Gundersen: Quite likely that 400 foot tall tower near Fukushima reactors “buckled” from massive earthquake — Consequences of it collapsing being analyzed by Tepco (VIDEO)

Published: October 4th, 2013 at 1:57 pm ET


Follow-up to: [intlink id=”tv-officials-concerned-400-ft-tall-pipe-next-to-fukushima-reactors-will-collapse-during-quake-8-cracks-found-in-support-brace-govt-orders-immediate-investigation-tepco-unsure-how-to-acces” type=”post”]{{empty}}[/intlink]

Tour of Fukushima Daiichi, October 3, 2013 – Arnie Gundersen, Fairewinds Chief Engineer (at 6:30 in): Tokyo Electric found cracks in the stack at about 66 meters up. That’s likely a seismic node, and its quite likely that that stack buckled from the earthquake.

Fukushima Diary, September 25, 2013:  Having been required by Nuclear Regulation Authority to take prevention based on the worst assumption, Tepco announced [on Sept. 25] they are calculating the possibility of [the stack] collapsing and the potential damage of it.

Tepco: We continue to monitor and analyze the situation.

Watch the Fairewinds video here

Published: October 4th, 2013 at 1:57 pm ET


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  2. New report shows support braces completely severed on 400-foot tower near Fukushima reactors (PHOTOS) October 7, 2013
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34 comments to Gundersen: Quite likely that 400 foot tall tower near Fukushima reactors “buckled” from massive earthquake — Consequences of it collapsing being analyzed by Tepco (VIDEO)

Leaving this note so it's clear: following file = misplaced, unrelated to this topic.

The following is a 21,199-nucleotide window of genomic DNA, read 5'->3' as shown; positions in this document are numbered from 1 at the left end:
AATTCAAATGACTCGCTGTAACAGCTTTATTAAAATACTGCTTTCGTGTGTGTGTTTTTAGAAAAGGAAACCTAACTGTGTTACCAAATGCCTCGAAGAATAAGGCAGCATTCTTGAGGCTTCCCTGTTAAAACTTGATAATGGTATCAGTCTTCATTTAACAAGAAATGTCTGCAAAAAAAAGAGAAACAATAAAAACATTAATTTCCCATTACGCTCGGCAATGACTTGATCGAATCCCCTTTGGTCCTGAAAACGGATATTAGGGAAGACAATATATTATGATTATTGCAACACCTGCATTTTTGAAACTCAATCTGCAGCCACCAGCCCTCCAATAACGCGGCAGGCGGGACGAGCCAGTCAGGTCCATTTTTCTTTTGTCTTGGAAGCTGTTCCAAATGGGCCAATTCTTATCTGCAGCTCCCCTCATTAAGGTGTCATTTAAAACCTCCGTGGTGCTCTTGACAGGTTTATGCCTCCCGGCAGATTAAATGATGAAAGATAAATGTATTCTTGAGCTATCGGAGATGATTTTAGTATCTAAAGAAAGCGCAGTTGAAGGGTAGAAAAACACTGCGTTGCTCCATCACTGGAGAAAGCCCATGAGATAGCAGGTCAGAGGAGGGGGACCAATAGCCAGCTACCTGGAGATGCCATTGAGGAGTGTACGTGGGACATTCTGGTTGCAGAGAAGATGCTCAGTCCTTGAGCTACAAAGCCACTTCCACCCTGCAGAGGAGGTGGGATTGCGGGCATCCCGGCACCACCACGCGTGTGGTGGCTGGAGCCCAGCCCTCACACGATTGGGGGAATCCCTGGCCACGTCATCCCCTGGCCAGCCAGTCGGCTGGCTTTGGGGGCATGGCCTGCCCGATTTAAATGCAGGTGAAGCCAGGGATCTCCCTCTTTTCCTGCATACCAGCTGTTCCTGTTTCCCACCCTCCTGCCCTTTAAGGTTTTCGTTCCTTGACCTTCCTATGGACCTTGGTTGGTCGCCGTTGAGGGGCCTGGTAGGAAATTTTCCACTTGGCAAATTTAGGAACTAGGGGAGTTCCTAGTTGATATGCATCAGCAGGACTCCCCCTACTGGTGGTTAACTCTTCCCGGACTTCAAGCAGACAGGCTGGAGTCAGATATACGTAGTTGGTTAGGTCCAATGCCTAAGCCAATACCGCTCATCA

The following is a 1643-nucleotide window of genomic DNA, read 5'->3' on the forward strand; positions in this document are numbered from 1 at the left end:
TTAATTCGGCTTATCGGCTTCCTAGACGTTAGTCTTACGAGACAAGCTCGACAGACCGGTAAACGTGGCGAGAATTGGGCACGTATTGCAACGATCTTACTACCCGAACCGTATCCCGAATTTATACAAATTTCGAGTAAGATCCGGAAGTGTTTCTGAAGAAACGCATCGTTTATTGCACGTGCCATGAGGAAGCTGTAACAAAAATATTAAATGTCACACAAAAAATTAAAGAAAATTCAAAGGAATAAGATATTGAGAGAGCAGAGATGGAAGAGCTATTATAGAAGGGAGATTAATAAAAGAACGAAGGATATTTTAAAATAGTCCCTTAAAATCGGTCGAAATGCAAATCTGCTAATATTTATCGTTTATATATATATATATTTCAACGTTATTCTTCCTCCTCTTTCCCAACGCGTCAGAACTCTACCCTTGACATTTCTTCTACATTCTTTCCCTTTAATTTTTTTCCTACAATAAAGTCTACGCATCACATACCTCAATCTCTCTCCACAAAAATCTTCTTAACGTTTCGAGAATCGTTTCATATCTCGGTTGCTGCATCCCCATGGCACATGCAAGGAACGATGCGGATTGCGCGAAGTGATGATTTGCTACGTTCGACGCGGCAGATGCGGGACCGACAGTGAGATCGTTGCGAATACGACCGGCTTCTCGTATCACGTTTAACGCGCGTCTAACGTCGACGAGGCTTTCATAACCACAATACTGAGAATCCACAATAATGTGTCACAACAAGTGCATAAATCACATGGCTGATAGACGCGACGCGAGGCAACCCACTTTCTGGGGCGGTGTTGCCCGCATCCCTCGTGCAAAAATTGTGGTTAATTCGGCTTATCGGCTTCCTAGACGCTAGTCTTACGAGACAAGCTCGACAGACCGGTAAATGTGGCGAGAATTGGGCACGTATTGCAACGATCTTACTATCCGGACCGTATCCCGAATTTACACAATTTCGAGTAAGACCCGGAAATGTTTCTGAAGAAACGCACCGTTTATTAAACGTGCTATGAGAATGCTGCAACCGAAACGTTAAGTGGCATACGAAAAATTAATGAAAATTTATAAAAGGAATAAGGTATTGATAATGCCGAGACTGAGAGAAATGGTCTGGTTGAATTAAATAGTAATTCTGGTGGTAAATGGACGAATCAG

• Patrick-Henry Patrick-Henry

    More fun from Fukushima…

    The comedy of problems and errors rolls on…

  • PhilipUpNorth PhilipUpNorth

    Tall stacks at nuclear plants are designed to vent the reactor containment in case of excessive pressure.
    The use of the term "containment" probably isn't the proper name for a vessel too small to contain anything.
    At Fukushima, the stacks are the third "fix" for the small containment design flaw.
    In the 1960's, GE designed the little Mark I reactor to be, well, little.
    It turned out that the Containment Vessel was designed too small, and couldn't contain even a small accident.
    So, they designed a Torus, the donut-shapped wet well that sits under the containment vessel to absorbe the pressure of an accident, when the pressure just can't be contained by the "Containment Vessel".
    Experience with the Torus soon proved that it, too, couldn't contain an accident within the Mark I Reactor.

    Enter the tall stacks.

    Excess pressure would have to be vented from the Reactors directly to the environment.
    So GE Mark 1 reactors (23 of these dangerous old boys are still operating in the US) ultimately vent to the out-of-doors.
    The problem at Fukushima is that the valves used to vent the reactors are manual, meaning that in the event of an emergency, workers have to go into the plant and open those valves.
    Any volunteers?
    So, Unit 1 blew up.
    Then Unit 2 blew the Torus with a thud.
    Then Unit 3 blew sky high, in a spectacular daytime explosion that ended nuclear power worldwide.
    Then Unit 4 blew up.
    Did any of those vent stacks even get opened up?

    • MichaelV MichaelV

      No need to open anything at that point; the quantified energy found the weakest link in the triple redundancy safety loops.

      What does an auto dealer's 25 point pre-sale inspection include..?

    • We Not They Finally

      Wow, Philip. That's breathtaking. Just when you thought there could not be any more stories about fatally bad designs….

  • Jack Jack

    What's going up that stack to emit 10 sieverts? Looks like the pokemonkeys have some more bowing and apologizing to do.

  • AliveandGlowing1

    so…….what happens when they hit the dirt?

  • AliveandGlowing1

    ………as if I didn't know. I've never been so calm in my life…hey, anybody think thatkind of a 'big dirtbang' would be enough to set Daiini off to? I heard through the grapevine they got some real woes with some kind of 'seals' or something…..we'll just call this the last interlude…….before the 7th shew drops.

    Please, feel free to continue mocking every word I say…….. at the top of your lungs…….and stay away from my profile….

    • HoTaters HoTaters

      " … and stay away from my profile."